Best of CoBiz: Selling to birds of a feather
The concept behind consumer and lifestyle market segmentation is that “birds of a feather flock together” – people generally live around other people with similar lifestyles, beliefs and product purchases.
If you can profile your customers, it becomes much easier to find new ones using tools like Nielsen’s Prizm or Tapestry from Esri. Demographic data is coupled with lifestyle, purchasing, psychographic and geographic information to create descriptive segments.
An example of one segment is Prizm’s “Upward Bound,” this segment has an upscale income level, most households have children, occupations are management with mostly college graduates, ethnicity is mixed, they order goods online from Target, they watch Nickelodeon and they are likely to own a Honda Odyssey – pretty cool, huh? We are fortunate in Colorado that many public libraries have a free resource based on the Esri model for neighborhood segmentation called Business Decision – ask for it!
So what does this have to do with clustering? Years ago when I used these tools to help market top financial brands, we referred to it as neighborhood clustering. So when I did a search on Google neighborhood clustering, customer segmentation was nowhere to be found, but I found something just as interesting and very timely as we seek to set a course to grow our State’s economy.
The Brookings Institution is pushing forward the concept of Regional Innovation Clusters. In the recent article “Innovation Clusters Can Foster the Next Economy,” they stated that, “a different kind of growth model that depends less on bubbles and consumption and more on the production of lasting value in metropolitan economies and the super-productive clusters within them.” The idea behind this concept is actually simple, capitalize on your strengths to grow the economy using the resources you already have and don’t chase the next “big thing.” A lot of regions want to be the next Silicon Valley – but do they have the necessary ingredients to make it a reality?
The Brookings’ model puts a major emphasis on business and not government in growing the clusters. Government should provide a supportive role by providing information, pulling the players together and fostering policies which enable current clusters and not try to invent clusters. Clearly there is a role for policy makers, business and a cluster’s “inhabitants” to make these sectors grow and prosper.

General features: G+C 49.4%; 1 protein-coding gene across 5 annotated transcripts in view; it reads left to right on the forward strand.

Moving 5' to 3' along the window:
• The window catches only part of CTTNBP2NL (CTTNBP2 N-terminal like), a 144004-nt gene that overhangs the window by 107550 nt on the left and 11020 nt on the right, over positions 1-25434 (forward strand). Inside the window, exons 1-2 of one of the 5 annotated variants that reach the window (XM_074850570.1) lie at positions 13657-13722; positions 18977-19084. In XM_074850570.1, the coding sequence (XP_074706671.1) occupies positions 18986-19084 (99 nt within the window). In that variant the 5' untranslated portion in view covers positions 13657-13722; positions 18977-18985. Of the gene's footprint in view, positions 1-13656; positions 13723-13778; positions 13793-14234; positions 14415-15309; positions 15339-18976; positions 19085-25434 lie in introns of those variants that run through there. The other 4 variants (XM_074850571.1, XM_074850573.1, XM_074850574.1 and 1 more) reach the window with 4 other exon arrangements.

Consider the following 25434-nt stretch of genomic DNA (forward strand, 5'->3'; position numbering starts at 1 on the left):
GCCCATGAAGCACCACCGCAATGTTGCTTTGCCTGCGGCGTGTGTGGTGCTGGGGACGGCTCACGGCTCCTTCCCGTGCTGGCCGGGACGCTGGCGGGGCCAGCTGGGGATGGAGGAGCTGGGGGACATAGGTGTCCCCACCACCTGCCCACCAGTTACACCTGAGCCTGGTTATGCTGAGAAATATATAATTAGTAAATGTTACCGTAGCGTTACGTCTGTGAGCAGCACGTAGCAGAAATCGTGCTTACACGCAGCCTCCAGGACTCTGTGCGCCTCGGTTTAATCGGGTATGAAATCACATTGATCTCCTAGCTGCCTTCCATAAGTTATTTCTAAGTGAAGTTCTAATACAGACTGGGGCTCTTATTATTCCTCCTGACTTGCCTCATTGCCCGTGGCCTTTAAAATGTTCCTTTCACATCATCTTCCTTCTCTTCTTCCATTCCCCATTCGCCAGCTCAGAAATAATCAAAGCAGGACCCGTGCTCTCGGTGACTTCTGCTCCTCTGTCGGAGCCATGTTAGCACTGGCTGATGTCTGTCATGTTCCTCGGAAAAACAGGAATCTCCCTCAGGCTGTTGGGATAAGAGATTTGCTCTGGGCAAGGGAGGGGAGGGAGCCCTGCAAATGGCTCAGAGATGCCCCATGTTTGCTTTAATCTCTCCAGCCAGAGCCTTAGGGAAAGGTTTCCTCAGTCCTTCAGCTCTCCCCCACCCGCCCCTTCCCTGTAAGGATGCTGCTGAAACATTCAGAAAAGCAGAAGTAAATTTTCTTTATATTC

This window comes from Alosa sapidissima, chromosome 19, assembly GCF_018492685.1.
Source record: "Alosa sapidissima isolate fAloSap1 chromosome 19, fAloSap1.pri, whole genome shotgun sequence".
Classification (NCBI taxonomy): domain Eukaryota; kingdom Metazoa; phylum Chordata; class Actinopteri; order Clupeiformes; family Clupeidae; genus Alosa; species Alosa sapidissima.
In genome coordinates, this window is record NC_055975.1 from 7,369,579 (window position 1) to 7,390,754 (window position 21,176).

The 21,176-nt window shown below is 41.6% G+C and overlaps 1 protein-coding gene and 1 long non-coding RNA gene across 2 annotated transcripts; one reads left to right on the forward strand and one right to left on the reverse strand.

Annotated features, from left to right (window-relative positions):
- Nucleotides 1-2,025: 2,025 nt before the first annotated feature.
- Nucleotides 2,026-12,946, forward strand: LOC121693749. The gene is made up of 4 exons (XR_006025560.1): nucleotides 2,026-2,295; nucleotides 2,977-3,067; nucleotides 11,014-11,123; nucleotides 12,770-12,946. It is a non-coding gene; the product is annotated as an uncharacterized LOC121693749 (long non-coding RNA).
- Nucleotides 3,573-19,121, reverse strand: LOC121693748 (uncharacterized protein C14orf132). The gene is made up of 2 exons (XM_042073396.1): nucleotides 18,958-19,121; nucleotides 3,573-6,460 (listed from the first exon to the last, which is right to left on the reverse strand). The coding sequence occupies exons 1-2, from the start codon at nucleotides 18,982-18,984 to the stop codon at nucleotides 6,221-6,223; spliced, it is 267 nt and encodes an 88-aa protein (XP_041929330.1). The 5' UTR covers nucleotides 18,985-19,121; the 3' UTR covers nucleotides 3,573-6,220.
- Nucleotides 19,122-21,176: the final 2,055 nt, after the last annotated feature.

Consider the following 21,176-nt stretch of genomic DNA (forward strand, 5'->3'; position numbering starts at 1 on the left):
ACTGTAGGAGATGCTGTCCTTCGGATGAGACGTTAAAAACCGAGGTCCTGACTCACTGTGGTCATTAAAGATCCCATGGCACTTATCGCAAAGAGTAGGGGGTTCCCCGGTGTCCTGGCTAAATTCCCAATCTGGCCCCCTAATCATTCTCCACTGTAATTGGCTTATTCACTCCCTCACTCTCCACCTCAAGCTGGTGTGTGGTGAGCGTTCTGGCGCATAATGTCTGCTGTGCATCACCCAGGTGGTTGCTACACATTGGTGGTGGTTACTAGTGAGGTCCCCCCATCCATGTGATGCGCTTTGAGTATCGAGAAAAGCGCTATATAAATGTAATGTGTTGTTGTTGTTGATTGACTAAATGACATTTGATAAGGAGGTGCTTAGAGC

In Colorado we seem to have several clusters that can provide a great foundation for future growth and economic development. Some of the major clusters that come to mind are: energy (with a growing emphasis on renewable), IT & telecom, biotechnology & biomedical, tourism and of course our creative sector. If you know of others please leave a comment.
We are fortunate in Colorado to have a highly entrepreneurial population. It is these companies and individuals that are going to lead our future growth and prosperity. They need the support from our business community and government to make sure that they have the proper resources, an educated workforce and initiatives to capitalize on our strengths and not chase the next biggest thing.
In the end it seems to me that neighborhood segmentation and economic clustering have a lot in common – birds of a feather DO flock together! If you want to sell more of your product or service look for customers like the one’s you already have. If you want to grow your economy, concentrate on promoting and growing the sectors where you are strong, you will develop a good reputation and customers will seek you out.
In a recent conversation with Dr. Barry Martin, Dean of Professional Studies, Regis University he left me with an interesting idea that technology and capital are highly mobile and people are not. It is up to us to develop an environment where we attract both capital and technology – we already have the talented and creative people. I don’t want to move from Colorado, do you?